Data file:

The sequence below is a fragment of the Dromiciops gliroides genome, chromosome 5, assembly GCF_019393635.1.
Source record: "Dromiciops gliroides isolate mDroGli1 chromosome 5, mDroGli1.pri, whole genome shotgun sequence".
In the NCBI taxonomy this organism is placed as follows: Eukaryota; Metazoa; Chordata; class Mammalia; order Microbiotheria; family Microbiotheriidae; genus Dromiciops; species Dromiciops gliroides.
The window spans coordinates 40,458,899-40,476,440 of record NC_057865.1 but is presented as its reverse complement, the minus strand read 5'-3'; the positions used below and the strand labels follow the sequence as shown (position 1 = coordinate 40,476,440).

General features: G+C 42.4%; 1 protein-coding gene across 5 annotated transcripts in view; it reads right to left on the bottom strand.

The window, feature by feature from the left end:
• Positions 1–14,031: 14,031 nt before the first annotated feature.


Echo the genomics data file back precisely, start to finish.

The sequence below is a fragment of the Dromiciops gliroides genome, chromosome 5, assembly GCF_019393635.1.
Source record: "Dromiciops gliroides isolate mDroGli1 chromosome 5, mDroGli1.pri, whole genome shotgun sequence".
In the NCBI taxonomy this organism is placed as follows: Eukaryota; Metazoa; Chordata; class Mammalia; order Microbiotheria; family Microbiotheriidae; genus Dromiciops; species Dromiciops gliroides.
The window spans coordinates 40,458,899-40,476,440 of record NC_057865.1 but is presented as its reverse complement, the minus strand read 5'-3'; the positions used below and the strand labels follow the sequence as shown (position 1 = coordinate 40,476,440).

General features: G+C 42.4%; 1 protein-coding gene across 5 annotated transcripts in view; it reads right to left on the bottom strand.

The window, feature by feature from the left end:
• Positions 1–14,031: 14,031 nt before the first annotated feature.